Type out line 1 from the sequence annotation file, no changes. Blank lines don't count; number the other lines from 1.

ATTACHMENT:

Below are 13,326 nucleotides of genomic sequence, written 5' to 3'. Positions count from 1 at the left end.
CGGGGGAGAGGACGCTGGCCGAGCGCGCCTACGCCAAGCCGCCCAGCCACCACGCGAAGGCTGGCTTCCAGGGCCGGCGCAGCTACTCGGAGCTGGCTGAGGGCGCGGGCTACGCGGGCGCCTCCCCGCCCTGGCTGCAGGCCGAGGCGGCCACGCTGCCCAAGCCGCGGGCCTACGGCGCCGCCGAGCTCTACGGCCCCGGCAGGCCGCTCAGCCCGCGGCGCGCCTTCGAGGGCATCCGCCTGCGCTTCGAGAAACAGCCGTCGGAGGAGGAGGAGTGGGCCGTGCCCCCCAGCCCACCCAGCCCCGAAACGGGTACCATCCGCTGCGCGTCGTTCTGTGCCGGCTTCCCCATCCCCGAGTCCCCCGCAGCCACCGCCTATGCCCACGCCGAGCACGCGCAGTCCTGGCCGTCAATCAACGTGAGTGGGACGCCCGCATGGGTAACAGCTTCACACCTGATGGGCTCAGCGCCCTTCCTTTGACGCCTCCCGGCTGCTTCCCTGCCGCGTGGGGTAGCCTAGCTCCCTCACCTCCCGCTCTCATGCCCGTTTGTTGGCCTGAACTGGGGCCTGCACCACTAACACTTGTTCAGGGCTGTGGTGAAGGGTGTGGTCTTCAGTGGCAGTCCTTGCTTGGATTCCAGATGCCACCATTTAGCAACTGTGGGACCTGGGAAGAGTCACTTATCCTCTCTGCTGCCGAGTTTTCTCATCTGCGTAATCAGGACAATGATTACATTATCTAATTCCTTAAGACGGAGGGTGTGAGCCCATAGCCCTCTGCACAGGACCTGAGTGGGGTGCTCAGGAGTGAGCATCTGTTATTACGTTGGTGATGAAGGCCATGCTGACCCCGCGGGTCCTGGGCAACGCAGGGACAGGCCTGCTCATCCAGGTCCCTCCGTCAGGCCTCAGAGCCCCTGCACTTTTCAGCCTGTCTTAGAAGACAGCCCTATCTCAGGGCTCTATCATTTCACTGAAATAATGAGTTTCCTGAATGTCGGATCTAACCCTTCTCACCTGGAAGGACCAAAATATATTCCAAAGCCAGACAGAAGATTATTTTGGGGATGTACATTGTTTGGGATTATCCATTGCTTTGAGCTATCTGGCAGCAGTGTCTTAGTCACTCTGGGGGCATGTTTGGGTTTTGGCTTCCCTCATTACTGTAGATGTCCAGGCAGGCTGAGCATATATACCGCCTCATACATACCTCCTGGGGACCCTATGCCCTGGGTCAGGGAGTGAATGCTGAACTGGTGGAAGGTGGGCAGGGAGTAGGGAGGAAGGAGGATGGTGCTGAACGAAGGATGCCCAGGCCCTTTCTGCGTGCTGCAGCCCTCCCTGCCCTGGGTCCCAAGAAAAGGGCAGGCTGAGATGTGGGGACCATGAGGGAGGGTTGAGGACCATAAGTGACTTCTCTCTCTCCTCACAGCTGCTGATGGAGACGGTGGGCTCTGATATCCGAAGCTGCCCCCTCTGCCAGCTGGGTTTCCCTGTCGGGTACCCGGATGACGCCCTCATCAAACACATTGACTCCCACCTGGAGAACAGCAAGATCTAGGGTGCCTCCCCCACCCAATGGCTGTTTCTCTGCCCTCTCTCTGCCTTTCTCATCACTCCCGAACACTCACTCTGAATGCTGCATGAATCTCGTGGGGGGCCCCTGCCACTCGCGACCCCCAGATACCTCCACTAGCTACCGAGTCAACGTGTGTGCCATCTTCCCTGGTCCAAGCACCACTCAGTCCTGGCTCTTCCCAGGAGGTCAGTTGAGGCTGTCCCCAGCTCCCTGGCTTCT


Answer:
Below are 13,326 nucleotides of genomic sequence, written 5' to 3'. Positions count from 1 at the left end.